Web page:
2002: Great Barrier Reef liveaboard, Australia, 11 dives (PADI Advanced course.) Just superb.
2003: Dahab, Egypt, 4 dives. Very good.
2003: Sharm el-Sheikh, Egypt, 2 dives. Pretty good.
2003: Caye Caulker, Belize, 2 dives. Not bad I guess.
2004: Galle, Sri Lanka, 2 dives. Nice wrecks with meh visibility.
2005: Catalina Island, California, 2 dives. Beautiful kelp forest, frigging freezing. (February.)
2005: Nungwi, Zanzibar, Tanzania, 2 dives. I still have the scars, but good diving.
2006: Muskoka, Canada, 2 dives. Freshwater but homey.
2010: Great Barrier Reef liveaboard, Australia, 11 dives. A little more dived-out than eight years earlier, but still truly excellent, esp. the shark/night dives.
2011: Djibouti City, Djibouti, 2 dives. Great reefs, not least because they're some distance along one of the most stark and forbidding coastlines on the planet, so relatively undisturbed.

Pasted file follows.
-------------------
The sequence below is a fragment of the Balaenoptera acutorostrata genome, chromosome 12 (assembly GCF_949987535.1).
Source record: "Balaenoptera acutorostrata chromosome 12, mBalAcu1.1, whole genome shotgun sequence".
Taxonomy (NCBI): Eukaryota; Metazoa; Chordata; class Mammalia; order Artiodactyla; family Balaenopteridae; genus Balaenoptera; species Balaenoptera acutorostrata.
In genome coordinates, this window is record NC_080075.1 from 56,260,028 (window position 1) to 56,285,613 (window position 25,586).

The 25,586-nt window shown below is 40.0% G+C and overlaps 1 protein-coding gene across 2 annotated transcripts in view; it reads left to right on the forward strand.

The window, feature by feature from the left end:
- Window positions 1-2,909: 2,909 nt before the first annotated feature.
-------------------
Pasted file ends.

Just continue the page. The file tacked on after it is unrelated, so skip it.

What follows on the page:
2013: Moalbal, Philippines, 4 dives (and counting.) Lots of big turtles, and a gargantuan school of sardines, and today's reef was decent...but it's clear that the reefs around here are not what they once were. Dived out, fished out, bleached out, and in places dynamited.

...did I really not dive at all for four years? Wow. I came close in 2008 in Colombia -- in fact, I actually ventured out one day planning to dive -- but weather got in the way. Same with Turks & Caicos in 2011 come to think of it.

All told ~55 dives, not bad. I still go through air like a locomotive, though. I blame my size and years of yoga and running. Fortunately after 30 minutes of diving I hit diminished returns anyways, I rarely want to stay in the water more than 40 or 45, but I always feel bad for my dive buddies.